According to the results of the first principles calculation, Bi2TeO5 is a typical shifted ferroelectric material, and its in-plane ferroelectric polarization is derived from the displacement (DBi) of Bi3+ ions along axis and the tilting of BiO5 cages structure along the axis. Combined with aberration-corrected transmission electron microscopy (TEM), sub-angstrom scale ion displacement can be analyzed, and the displacement scale and distribution of Bi3+ ions can be obtained. According to statistics, an obvious and uniform DBi of Bi3+ ions around 0.14 Å appears along the axis in the experiment, consistent with the calculated 0.11 Å.

Figure 1. CVD growth and structural characterization of Bi2TeO5 single crystal

Further investigation of the domain structure in Bi2TeO5 revealed a large number of strip domain structures in the sample. Atomic-scale structure characterization shows that the observed strip domains are 180° ferroelectric domains. Obviously different from other ferroelectric materials, there is an extra row of atomic planes composed of Bi/Te at the wall of the 180° ferroelectric domain, forming planar intercalation defects. In addition, lattice distortion and polarization attenuation are observed at the domain walls. The results show that the presence of Bi/Te intercalated domain walls can effectively reduce the strain energy of the splicing between ferroelectric domains, so that the 180° domain walls can exist stably.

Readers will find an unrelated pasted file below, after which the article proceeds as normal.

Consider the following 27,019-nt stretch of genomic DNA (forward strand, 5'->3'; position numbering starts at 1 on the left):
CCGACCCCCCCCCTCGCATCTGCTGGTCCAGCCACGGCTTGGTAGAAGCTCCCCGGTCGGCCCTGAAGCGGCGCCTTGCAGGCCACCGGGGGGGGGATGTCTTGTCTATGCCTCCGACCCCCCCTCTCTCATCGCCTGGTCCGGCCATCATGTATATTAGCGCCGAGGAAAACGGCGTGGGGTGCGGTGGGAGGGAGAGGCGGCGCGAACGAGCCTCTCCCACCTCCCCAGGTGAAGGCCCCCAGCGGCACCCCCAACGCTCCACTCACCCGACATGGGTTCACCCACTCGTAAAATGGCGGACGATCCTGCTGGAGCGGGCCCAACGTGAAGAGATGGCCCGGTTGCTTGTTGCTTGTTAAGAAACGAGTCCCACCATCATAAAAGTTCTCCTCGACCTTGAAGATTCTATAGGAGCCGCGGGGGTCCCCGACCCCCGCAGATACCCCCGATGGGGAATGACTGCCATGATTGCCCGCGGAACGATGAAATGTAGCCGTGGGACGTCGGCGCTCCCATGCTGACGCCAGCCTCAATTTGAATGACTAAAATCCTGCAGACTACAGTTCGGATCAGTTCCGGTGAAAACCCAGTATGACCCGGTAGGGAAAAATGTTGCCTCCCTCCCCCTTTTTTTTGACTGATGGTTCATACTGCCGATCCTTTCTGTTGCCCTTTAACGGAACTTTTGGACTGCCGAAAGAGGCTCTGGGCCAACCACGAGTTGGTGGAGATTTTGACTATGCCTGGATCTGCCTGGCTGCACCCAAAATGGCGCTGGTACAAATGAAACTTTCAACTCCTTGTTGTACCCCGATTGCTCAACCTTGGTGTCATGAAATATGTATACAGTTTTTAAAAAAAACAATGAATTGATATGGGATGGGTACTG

Figure 2. Formation of 180° ferroelectric domains induced by Bi/Te intercalation

The researchers also found that the width of the 180° ferroelectric domain can be effectively regulated by adjusting the ratio of Bi2O3 to Te in the precursor. Both PFM and high-resolution STEM results show that the 180° domain width in the sample decreases significantly with the decrease of Bi2O3 components.